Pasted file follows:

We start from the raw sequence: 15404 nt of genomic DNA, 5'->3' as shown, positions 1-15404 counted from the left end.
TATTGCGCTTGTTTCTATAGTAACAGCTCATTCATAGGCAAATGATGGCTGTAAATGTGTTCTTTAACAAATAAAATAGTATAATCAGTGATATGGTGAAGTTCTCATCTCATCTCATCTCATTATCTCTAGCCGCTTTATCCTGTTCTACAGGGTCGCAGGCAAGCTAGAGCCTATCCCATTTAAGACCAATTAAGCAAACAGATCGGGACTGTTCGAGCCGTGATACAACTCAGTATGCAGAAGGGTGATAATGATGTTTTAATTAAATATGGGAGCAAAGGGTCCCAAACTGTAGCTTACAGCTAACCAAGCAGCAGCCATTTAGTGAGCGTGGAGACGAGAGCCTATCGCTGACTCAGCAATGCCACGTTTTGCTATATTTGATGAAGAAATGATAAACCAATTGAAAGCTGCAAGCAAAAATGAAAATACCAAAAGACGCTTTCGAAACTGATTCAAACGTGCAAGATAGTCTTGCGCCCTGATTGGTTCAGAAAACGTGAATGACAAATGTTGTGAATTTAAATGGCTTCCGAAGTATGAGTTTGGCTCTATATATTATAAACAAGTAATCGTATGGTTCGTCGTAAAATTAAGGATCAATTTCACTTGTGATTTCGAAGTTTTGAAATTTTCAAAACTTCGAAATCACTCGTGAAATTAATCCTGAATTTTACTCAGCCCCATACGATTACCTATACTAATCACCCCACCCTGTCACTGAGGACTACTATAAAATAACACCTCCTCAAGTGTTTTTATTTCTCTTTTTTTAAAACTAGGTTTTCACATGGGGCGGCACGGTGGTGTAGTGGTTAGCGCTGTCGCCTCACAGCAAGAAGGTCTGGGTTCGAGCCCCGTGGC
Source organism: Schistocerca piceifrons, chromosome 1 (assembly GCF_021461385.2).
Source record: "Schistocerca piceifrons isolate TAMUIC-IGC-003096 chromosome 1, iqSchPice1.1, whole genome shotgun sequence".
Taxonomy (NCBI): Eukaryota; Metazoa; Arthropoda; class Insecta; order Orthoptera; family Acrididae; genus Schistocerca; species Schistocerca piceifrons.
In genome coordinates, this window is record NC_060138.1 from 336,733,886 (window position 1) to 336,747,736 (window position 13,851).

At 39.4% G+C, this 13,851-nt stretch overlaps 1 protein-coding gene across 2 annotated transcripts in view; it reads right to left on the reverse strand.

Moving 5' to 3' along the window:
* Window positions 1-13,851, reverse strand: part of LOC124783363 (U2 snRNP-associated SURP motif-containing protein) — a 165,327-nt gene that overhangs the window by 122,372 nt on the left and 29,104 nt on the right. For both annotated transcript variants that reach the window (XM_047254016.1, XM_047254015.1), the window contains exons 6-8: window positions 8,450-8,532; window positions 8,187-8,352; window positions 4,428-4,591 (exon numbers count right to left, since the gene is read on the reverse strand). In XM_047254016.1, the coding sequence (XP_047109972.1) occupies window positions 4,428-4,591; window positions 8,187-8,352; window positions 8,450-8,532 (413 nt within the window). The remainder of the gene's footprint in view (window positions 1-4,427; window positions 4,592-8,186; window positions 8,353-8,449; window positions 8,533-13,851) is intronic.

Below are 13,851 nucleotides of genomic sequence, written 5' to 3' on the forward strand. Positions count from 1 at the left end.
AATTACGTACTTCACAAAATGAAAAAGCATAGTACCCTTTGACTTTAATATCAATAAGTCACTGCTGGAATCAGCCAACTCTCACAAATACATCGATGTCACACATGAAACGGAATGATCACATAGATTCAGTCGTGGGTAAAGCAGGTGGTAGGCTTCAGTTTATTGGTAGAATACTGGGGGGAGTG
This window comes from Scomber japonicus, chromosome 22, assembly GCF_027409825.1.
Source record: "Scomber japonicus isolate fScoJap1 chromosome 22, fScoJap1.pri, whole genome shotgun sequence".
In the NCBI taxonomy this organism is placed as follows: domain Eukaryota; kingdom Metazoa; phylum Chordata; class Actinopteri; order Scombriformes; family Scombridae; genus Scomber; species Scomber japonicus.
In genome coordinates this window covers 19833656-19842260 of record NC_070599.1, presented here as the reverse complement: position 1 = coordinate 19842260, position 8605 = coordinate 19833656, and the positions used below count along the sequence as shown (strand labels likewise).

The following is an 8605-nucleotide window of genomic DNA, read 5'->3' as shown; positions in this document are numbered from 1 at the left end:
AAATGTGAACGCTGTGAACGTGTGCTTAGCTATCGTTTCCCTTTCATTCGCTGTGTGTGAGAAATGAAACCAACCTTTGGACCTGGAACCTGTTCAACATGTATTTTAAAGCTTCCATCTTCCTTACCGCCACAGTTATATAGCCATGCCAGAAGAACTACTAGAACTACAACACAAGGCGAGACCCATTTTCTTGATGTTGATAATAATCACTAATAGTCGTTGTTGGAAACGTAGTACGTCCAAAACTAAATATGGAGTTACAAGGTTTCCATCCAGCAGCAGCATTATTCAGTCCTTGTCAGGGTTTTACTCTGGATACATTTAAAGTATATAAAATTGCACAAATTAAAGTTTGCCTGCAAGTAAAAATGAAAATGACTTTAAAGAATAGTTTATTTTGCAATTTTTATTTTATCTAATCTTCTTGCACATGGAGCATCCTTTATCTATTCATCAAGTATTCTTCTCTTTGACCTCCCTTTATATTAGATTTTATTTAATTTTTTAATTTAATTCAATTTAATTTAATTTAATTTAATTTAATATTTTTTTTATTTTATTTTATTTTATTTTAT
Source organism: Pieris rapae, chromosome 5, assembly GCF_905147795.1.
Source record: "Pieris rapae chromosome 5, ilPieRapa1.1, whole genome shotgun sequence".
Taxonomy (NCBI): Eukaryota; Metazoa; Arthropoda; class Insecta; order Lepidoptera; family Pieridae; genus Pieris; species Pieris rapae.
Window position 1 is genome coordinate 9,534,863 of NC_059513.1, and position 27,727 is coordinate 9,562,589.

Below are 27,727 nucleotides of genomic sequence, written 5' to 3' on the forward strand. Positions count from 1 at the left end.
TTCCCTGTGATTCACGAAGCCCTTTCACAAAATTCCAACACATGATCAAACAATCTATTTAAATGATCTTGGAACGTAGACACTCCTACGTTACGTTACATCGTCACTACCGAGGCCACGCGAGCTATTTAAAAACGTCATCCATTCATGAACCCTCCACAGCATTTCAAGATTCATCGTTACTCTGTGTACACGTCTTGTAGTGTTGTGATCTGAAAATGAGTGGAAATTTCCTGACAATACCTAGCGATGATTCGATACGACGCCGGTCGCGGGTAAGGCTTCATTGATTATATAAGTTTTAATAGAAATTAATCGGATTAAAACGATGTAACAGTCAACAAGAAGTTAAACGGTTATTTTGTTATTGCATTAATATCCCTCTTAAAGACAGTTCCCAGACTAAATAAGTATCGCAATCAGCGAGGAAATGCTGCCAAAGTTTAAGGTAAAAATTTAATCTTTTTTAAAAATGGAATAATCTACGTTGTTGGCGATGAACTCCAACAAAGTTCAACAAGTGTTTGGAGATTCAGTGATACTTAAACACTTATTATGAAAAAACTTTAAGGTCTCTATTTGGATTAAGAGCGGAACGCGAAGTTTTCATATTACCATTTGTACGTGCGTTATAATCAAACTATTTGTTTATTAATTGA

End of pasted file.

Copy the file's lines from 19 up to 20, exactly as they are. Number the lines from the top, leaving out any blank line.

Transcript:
Source record: "Pieris rapae chromosome 5, ilPieRapa1.1, whole genome shotgun sequence".
Taxonomy (NCBI): Eukaryota; Metazoa; Arthropoda; class Insecta; order Lepidoptera; family Pieridae; genus Pieris; species Pieris rapae.